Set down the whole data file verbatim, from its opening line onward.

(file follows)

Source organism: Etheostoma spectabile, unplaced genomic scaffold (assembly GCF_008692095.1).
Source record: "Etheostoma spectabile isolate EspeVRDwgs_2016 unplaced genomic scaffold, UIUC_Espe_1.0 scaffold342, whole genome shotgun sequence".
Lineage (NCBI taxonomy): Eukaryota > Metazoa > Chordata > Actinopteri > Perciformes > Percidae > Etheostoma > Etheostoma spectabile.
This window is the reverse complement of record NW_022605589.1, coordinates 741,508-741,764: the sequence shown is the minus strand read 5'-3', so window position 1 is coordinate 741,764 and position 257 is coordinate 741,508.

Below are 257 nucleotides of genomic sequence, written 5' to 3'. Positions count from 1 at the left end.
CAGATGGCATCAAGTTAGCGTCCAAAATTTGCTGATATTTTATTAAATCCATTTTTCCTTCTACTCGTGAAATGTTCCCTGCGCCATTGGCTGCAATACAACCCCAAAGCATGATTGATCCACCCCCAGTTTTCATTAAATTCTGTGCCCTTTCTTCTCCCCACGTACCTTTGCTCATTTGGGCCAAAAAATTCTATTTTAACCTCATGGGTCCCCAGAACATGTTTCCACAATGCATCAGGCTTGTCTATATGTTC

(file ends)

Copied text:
Source organism: Etheostoma spectabile, unplaced genomic scaffold (assembly GCF_008692095.1).
Source record: "Etheostoma spectabile isolate EspeVRDwgs_2016 unplaced genomic scaffold, UIUC_Espe_1.0 scaffold342, whole genome shotgun sequence".
Lineage (NCBI taxonomy): Eukaryota > Metazoa > Chordata > Actinopteri > Perciformes > Percidae > Etheostoma > Etheostoma spectabile.
This window is the reverse complement of record NW_022605589.1, coordinates 741,508-741,764: the sequence shown is the minus strand read 5'-3', so window position 1 is coordinate 741,764 and position 257 is coordinate 741,508.

Below are 257 nucleotides of genomic sequence, written 5' to 3'. Positions count from 1 at the left end.
CAGATGGCATCAAGTTAGCGTCCAAAATTTGCTGATATTTTATTAAATCCATTTTTCCTTCTACTCGTGAAATGTTCCCTGCGCCATTGGCTGCAATACAACCCCAAAGCATGATTGATCCACCCCCAGTTTTCATTAAATTCTGTGCCCTTTCTTCTCCCCACGTACCTTTGCTCATTTGGGCCAAAAAATTCTATTTTAACCTCATGGGTCCCCAGAACATGTTTCCACAATGCATCAGGCTTGTCTATATGTTC